The possible impairment of long-lived assets also must be addressed. If a company owns machinery, such as vending machines, computer software or hardware that cannot be made euro-compliant, the carrying amount of those assets may not be recoverable and a loss must be recognized under the provisions of FASB Statement no. 121, Accounting for the Impairment of Long-Lived Assets and for Long-Lived Assets to Be Disposed Of .
U.S. taxation: The U.S. Department of the Treasury issued temporary regulation 1.985-8T in 1998, making the euro conversion generally a tax-neutral event for U.S. taxpayers. However, the Treasury did not address whether conversion costs are deductible for tax purposes. It is not clear when the Treasury will issue further guidance.
Legal implications. Many legal contracts call for payment in a legacy currency when that currency no longer exists. Contracts under the jurisdiction of the EU are covered by euro legislation that introduces the continuity-of-contracts principle. According to that concept, monetary amounts in existing agreements are to be stated at their euro equivalents at fixed conversion rates and the contracts remain enforceable. Some U.S. states, including California, Illinois, Michigan and New York, and some foreign governments also have addressed the euro issue by adopting their own contract continuity legislation. CPAs should have legal counsel review existing contracts to determine whether they continue to be enforceable.
MAKE CHANGE WORK FOR YOU
For many U.S. companies, the euro is not an operational issue but, rather, a strategic opportunity. The price transparency resulting from the single currency no longer will allow companies to price their goods differently in different European countries. The necessary repricing will result in intense competition between companies and change European markets forever.
U.S. companies that have successfully converted their systems to be euro-compliant are in a good position to respond to these challenges. They will be able to benefit from the strong U.S. economy and quickly respond to price competition and build market share in Europe. Those that are not capable of implementing a conversion strategy or that do not meet EC regulations must consider whether to start planning now to be euro-compliant. If they wait, they are likely to miss the opportunity to grow their businesses while their euro-compliant competitors and other U.S. companies take advantage of the huge European market and as e-commerce continues to break down the barriers of doing business overseas.
Euro Language Glossary
Here are some key terms to know as you learn more about the euro and how it will affect you, your company or your clients.
Bilateral exchanges. Currencies participating in the European Economic and Monetary Union (EMU) are units of the euro until January 1, 2002. To convert one currency to another, you must use the triangulation method: Convert currency 1 to the euro and then convert that amount in euros to currency 2, using the fixed conversion rates adopted on January 1, 1999 .
Continuity of contracts. This principle, backed by European Council (EC) regulation, says contracts cannot be canceled simply because they refer to a currency that is being replaced by the euro.
The Economic and Finance Council. The Economic and Finance Council (ECOFIN), made up of the finance ministers of Euroland's 11 member states, has the key legal and political responsibilities for managing the euro.
European Central Bank. This is a new, fully independent institution, located in Frankfurt, Germany, created by the European Economic and Monetary Union that is charged with ensuring economic stability related to the euro. It is directed by a governing council made up of six members of the bank's executive board and governors from the central banks of the 11 countries participating in the euro.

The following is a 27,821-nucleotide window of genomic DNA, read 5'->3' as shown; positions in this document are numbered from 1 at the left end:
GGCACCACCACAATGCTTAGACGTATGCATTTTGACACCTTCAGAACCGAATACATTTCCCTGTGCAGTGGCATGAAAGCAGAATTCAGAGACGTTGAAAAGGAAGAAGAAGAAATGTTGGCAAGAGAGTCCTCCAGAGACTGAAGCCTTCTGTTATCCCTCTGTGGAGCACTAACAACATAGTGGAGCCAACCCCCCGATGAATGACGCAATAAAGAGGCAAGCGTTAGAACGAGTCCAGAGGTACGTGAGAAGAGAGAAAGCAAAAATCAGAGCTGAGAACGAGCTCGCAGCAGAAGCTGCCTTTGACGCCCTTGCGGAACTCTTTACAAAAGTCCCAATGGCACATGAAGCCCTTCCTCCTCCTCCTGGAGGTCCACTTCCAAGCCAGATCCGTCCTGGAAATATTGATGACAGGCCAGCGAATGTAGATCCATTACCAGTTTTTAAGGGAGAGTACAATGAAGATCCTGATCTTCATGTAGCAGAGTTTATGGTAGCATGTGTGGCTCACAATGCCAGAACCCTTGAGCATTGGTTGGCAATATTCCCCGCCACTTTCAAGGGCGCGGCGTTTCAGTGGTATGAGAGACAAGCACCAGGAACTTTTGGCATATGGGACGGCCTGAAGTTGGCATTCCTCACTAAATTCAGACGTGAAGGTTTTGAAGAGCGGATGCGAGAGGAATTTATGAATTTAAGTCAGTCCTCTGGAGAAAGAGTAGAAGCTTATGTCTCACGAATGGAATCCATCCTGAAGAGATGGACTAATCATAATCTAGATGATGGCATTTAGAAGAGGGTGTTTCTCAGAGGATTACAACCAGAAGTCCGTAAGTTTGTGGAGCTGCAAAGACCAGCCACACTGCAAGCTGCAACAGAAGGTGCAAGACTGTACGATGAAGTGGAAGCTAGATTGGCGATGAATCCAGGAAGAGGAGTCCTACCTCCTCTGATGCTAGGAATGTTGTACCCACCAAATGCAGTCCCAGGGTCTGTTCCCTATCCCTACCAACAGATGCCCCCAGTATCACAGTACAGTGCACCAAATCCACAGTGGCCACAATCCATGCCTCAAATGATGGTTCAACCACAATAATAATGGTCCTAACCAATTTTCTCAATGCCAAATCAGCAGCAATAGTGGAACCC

The European Commission. The European Commission (EC) has exclusive responsibility for all legal and regulatory proposals governing the European Economic and Monetary Union. It also is in charge of monitoring economic developments in the European Union and of making policy recommendations to the Economic and Finance Council when necessary.
European currency unit. The European currency unit (ECU) was a composite of the currencies of the European Union's 15 member states. It was replaced in January by the euro, which is being used by only the 11 nations that joined the European Economic and Monetary Union; the rate is 1 ECU to 1 euro.
The European Economic and Monetary Union. The European Economic and Monetary Union (EMU or Euroland), is the group of 11 countries that fixed their currencies to the euro (Austria, Belgium, Finland, France, Germany, Ireland, Italy, Luxembourg, the Netherlands, Portugal and Spain).
The European Parliament. The European Parliament is the body that supervises the European Union. The citizens of all 15 member states elect parliament members.
The European Union. The European Union (EU) is the group of 15 member countries (Austria, Belgium, Britain, Denmark, Finland, France, Germany, Greece, Ireland, Italy, Luxembourg, the Netherlands, Portugal, Spain and Sweden), 11 of which are in the European Economic and Monetary Union. The EU has its own flag and anthem and celebrates Europe Day on May 9.
Label of consumer confidence. This label will be displayed in shop windows and in advertising during the transition period between January 1, 1999, and January 1, 2001, to inform customers that the prices of the products or services are displayed in both euro and national currency units.
Rounding rules. When a conversion between a national currency unit and the euro results in a figure that is 0.005 or above, each amount is rounded up (Eur 100.445 and Ffr 45.675 become Eur 100.45 and Ffr 45.68). Intermediate products cannot be rounded.
Scriptural money. The form in which the euro can be used during the transition period—before it is available in notes and coins. It includes all forms of noncash money such as checks, money orders, credit cards, payment cards and electronic purses